Australian Terrier FCI Standard
The Australian Terrier is one of the most miniature working terriers, which was developed in Australia somewhere in the XIX century. Initially this daring, high-spirited and self-assured little canine specialised in vermin control but currently it’s primarily kept as a companion animal. It adapts well to apartment living and has an easy-to-care coat.
The Australian Terrier was created from the British rough-coated Terrier. It was presumably brought to Tasmania by colonists from the British Isles in the 80s of the XIX century. To all appearance, the breed was produced by crossing this sturdy terrier with several other canine varieties, including the forefathers of the Manchester Terrier, the Dandie Dinmont Terrier, the Skye Terrier, and the Yorkshire Terrier. It’s also very likely that Irish and Cairn Terriers were also utilised in its development. The resulted dog was remarkable for moderate size, robust constitution and dauntless nature.
In no time the Australian Terrier achieved local fame as a highly effective rodent exterminator and snake catcher. Its rough, waterproof coat allowed it to operate unceasingly for long hours under rain or shine. Moreover first Australian settlers relied on their little helpers to look after the livestock as well as to guard their dwellings. On top of these responsibilities this dog provided pleasant companionship for its masters.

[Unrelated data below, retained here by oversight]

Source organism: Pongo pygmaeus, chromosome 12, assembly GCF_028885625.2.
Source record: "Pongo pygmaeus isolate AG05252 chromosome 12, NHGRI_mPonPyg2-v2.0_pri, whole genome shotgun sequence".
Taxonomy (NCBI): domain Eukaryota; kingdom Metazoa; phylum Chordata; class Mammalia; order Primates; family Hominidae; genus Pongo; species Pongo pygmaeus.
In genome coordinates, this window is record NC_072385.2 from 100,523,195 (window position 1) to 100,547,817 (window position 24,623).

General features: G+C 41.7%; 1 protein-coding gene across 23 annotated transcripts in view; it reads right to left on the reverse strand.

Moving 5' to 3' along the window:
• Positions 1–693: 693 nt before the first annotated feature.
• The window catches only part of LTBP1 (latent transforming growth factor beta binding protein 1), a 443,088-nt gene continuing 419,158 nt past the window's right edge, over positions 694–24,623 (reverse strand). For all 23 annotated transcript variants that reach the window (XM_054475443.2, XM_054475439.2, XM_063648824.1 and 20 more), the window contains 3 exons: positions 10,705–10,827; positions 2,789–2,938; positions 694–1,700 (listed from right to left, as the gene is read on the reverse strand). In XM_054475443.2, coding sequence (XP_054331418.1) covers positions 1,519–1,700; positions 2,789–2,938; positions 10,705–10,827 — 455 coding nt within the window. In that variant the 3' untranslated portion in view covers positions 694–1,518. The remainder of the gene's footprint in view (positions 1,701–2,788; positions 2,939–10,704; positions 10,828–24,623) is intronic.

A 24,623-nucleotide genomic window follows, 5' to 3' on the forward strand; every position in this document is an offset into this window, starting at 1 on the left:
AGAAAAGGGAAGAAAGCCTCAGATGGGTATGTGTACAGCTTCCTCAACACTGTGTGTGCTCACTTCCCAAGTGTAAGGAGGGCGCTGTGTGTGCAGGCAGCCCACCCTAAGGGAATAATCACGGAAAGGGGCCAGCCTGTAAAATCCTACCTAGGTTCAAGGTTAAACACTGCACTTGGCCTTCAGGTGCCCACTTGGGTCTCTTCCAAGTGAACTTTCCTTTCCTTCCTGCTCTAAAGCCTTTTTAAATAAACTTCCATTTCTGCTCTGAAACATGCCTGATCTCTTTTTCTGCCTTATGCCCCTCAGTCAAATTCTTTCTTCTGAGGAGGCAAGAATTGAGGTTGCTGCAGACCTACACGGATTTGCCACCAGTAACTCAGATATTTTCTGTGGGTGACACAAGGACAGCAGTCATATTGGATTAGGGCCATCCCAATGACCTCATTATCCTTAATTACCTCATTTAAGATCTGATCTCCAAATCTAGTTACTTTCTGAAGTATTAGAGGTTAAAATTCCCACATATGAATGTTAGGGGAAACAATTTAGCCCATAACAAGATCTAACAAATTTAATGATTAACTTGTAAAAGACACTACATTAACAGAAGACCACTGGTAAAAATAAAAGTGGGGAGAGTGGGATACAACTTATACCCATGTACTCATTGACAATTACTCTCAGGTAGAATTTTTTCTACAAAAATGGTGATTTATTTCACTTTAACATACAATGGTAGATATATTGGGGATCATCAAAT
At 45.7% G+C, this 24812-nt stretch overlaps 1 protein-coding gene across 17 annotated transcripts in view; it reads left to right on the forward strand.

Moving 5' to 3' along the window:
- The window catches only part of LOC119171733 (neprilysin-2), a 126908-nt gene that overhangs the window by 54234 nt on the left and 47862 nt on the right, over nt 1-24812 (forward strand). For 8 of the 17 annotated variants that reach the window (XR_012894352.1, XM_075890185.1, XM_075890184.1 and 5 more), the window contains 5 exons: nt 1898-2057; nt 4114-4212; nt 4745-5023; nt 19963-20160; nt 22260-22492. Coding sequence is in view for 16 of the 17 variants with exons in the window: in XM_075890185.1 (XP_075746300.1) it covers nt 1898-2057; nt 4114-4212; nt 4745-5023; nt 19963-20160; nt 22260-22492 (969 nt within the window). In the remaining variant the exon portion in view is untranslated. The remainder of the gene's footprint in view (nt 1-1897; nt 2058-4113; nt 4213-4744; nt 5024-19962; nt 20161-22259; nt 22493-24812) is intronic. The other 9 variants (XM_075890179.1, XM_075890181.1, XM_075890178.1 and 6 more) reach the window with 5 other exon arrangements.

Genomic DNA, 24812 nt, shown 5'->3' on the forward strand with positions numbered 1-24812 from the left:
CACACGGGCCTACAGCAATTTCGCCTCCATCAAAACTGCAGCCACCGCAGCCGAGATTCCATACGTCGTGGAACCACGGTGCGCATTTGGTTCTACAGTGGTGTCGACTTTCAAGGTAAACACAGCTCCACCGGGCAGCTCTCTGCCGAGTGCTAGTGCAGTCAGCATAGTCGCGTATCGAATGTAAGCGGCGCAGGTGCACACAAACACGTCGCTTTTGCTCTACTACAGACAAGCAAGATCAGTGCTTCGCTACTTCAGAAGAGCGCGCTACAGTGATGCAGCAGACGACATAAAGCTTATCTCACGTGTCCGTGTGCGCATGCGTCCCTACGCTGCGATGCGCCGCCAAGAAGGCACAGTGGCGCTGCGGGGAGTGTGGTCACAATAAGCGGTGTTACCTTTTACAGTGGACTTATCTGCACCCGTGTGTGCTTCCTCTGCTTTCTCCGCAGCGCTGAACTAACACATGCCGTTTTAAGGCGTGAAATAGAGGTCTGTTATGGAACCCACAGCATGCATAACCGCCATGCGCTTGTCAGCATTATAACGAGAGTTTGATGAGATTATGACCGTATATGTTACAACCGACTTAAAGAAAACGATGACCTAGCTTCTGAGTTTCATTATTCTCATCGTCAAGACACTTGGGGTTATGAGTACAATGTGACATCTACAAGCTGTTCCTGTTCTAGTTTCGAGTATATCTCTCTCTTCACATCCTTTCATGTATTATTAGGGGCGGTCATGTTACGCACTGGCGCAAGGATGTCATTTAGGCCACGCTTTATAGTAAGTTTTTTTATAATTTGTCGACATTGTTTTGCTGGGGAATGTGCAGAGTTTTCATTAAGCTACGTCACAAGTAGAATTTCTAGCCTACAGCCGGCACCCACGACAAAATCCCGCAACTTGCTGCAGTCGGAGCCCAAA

The Australian Terrier is the first canine variety native to Australia that deserved the official recognition in its homeland and other countries. For the first time it entered the show ring in 1868 when its specimens took part in the dog show in Melbourne, Australia. It became widely known under its current name in 1899.
The first Australian Terriers were imported to England by the British noblemen as well as members of the Foreign Service. The Kennel Club (KC) in this country recognised the breed in 1933. Since the late 40s of the XX century voyagers and military men began to bring these dogs to the United States where it finally came into public notice at the Westminster Kennel Club Show in 1957. The American Kennel Club (AKC) granted the breed its full approval in 1960.
Modern members of Australian Terriers still excel in their primary role of excellent vermin exterminators, although overwhelming majority of these dogs serve exclusively as family pets.
The Australian Terrier is known to be much less strung and irascible than most terrier breeds. As it was always used as both working and companion animal it easily adapts to the life in a family. This dog usually establishes equally close bonds with all members of its human family and seeks to participate in each and every family event. Nonetheless it remains a typical terrier as far as it concerns rough games or teasing. That’s why this breed isn’t the best choice for families with small kids who still can’t properly control their behaviour around dogs.